Snow v. Kay

Filing 35

ORDER DENYING Plaintiff's 33 Motion for Reconsideration of the Court's December 5, 2016, Order, signed by Magistrate Judge Stanley A. Boone on 12/22/2016. (Martin-Gill, S)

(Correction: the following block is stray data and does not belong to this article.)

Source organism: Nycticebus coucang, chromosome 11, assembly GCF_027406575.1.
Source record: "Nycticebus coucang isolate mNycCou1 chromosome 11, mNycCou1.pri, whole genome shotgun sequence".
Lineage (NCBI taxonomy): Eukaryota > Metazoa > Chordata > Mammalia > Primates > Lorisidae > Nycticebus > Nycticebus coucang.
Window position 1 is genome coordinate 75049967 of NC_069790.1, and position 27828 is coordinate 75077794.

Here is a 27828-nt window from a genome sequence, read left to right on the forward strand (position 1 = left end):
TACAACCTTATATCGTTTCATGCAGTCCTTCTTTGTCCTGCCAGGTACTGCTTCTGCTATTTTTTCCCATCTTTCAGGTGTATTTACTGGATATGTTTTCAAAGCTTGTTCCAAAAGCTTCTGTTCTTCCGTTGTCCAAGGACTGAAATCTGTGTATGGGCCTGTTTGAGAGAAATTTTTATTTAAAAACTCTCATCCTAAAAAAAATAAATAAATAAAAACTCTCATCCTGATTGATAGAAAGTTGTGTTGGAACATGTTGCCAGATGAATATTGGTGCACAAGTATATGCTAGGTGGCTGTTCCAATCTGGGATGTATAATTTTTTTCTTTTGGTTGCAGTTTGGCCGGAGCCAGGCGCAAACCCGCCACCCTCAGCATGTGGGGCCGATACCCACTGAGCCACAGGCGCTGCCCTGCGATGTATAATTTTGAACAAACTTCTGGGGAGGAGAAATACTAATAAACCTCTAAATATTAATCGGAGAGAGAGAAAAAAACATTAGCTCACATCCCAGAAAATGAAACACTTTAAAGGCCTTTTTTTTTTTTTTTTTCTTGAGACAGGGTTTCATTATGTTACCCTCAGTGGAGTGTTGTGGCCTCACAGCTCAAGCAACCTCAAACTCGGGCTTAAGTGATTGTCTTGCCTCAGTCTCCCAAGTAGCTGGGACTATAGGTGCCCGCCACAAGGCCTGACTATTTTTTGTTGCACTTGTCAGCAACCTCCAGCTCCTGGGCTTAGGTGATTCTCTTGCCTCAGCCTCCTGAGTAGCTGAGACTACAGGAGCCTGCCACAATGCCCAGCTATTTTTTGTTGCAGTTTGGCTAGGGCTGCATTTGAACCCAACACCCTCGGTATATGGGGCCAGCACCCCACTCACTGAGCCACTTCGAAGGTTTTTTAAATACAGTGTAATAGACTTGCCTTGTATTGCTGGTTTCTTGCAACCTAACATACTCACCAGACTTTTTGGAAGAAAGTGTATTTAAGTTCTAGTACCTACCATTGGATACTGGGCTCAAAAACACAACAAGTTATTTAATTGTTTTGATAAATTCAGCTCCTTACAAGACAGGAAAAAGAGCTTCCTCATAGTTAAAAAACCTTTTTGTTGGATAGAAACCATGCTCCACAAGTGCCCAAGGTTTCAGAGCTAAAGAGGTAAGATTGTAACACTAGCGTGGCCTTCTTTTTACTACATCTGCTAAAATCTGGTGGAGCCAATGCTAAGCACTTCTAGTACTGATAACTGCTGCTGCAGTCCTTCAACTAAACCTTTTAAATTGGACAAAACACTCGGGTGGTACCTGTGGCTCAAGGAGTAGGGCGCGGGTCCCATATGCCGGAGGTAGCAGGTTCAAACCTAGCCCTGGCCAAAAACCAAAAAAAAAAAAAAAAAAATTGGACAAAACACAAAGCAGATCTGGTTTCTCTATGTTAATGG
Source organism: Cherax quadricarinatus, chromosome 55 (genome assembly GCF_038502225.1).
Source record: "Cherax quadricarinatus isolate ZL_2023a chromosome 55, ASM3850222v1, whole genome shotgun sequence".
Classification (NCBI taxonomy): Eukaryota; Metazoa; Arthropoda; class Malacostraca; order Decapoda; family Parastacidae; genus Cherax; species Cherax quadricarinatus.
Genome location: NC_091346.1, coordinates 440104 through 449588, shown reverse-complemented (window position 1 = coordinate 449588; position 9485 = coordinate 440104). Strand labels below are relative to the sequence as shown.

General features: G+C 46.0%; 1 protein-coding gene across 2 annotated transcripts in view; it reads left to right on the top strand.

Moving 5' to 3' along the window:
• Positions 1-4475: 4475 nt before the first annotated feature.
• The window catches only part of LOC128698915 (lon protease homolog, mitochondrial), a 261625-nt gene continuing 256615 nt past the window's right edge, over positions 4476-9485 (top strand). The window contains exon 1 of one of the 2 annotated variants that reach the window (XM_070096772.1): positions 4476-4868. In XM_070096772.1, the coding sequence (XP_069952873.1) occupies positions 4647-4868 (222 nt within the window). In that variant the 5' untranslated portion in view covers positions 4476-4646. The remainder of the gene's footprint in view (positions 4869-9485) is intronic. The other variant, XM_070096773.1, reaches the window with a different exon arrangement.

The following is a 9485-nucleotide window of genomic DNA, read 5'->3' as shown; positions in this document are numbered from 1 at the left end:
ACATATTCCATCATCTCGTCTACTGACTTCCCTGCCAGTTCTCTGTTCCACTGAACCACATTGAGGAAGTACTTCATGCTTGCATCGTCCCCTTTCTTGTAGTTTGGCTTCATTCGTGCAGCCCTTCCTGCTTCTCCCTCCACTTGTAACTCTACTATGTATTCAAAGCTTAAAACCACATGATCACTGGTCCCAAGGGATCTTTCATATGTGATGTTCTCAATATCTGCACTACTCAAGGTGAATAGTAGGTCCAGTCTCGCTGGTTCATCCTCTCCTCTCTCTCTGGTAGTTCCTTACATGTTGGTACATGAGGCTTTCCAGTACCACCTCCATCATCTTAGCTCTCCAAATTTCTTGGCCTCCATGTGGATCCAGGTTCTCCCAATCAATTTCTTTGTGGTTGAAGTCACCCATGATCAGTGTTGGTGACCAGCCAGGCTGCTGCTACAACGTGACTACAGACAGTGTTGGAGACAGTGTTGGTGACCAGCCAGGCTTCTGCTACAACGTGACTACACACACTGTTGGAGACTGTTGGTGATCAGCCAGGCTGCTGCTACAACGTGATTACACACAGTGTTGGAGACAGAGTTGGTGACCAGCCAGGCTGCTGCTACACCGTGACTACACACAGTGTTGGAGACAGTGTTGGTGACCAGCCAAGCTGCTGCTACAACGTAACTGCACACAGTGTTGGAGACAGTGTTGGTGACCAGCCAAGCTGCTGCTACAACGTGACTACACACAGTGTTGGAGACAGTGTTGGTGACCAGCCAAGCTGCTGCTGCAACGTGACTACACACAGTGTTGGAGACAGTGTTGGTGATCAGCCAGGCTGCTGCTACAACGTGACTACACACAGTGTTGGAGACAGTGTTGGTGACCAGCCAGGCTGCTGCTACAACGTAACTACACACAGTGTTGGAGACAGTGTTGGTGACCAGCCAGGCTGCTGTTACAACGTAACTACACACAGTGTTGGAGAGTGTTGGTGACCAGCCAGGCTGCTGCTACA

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1 2 3 4 5 6 7 8 UNITED STATES DISTRICT COURT 9 EASTERN DISTRICT OF CALIFORNIA 10 11 12 13 14 15 ) ) ) ) ) ) ) ) ) ) WILLIAM L. SNOW, Plaintiff, v. DOCTOR SHWE, Defendant. 16 17 Case No.: 1:15-cv-01606-SAB (PC) ORDER DENYING PLAINTIFF’S MOTION FOR RECONSIDERATION OF THE COURT’S DECEMBER 5, 2016, ORDER [ECF No. 33] Plaintiff William L. Snow is appearing pro se and in forma pauperis in this civil rights action 18 pursuant to 42 U.S.C. § 1983. Plaintiff consented to United States Magistrate Judge jurisdiction 19 pursuant to 28 U.S.C. § 636(c). (ECF No. 5.) 20 21 Currently before the Court is Plaintiff’s motion for reconsideration of the Court’s December 5, 2016, order denying him appointment of counsel, filed December 19, 2016. 22 I. 23 DISCUSSION 24 Reconsideration motions are committed to the discretion of the trial court. Rodgers v. Watt, 25 722 F.2d 456, 460 (9th Cir. 1983) (en banc); Combs v. Nick Garin Trucking, 825 F.2d 437, 441 (D.C. 26 Cir. 1987). A party seeking reconsideration must set forth facts or law of a strongly convincing nature 27 to induce the court to reverse a prior decision. See, e.g., Kern-Tulare Water Dist. v. City of 28 Bakersfield, 634 F.Supp. 656, 665 (E.D. Cal. 1986), aff’d in part and rev’d in part on other grounds, 1 1 828 F.2d 514 (9th Cir. 1987). As Plaintiff was previously advised, he does not have a constitutional right to appointed 2 3 counsel in this action, Rand v. Rowland, 113 F.3d 1520, 1525 (9th Cir. 1997), and the court cannot 4 require any attorney to represent plaintiff pursuant to 28 U.S.C. § 1915(e)(1). Mallard v. United States 5 District Court for the Southern District of Iowa, 490 U.S. 296, 298 (1989). However, in certain 6 exceptional circumstances the court may request the voluntary assistance of counsel pursuant to 7 section 1915(e)(1). Rand, 113 F.3d at 1525. Without a reasonable method of securing and compensating counsel, the court will seek 8 9 volunteer counsel only in the most serious and exceptional cases. In determining whether 10 “exceptional circumstances exist, the district court must evaluate both the likelihood of success on the 11 merits [and] the ability of the [plaintiff] to articulate his claims pro se in light of the complexity of the 12 legal issues involved.” Id. (internal quotation marks and citations omitted). Plaintiff has not demonstrated that the Court committed clear error, or presented the Court with 13 14 new information of a strongly convincing nature, to induce the Court to reverse its prior decision. At 15 this point in the proceedings, Plaintiff has not demonstrated that he has the required exceptional 16 circumstances. Although Plaintiff contends that he is legally blind, Plaintiff fails to demonstrate that 17 such circumstances have hindered his ability in prosecuting this action. Plaintiff’s reliance on “prison 18 litigator’s is not an extraordinary circumstance in this instance. As stated in the Court’s December 5, 19 2016, order, Plaintiff is not precluded from renewing the request for appointment of counsel at a later 20 stage of the proceedings, if appropriate. (Order at 2:14-16, ECF No. 27.) Accordingly, Plaintiff’s 21 motion for reconsideration of the Court’s December 5, 2016, order denying him appointment of 22 counsel is denied. 23 24 IT IS SO ORDERED. 25 Dated: 26 December 22, 2016 UNITED STATES MAGISTRATE JUDGE 27 28 2

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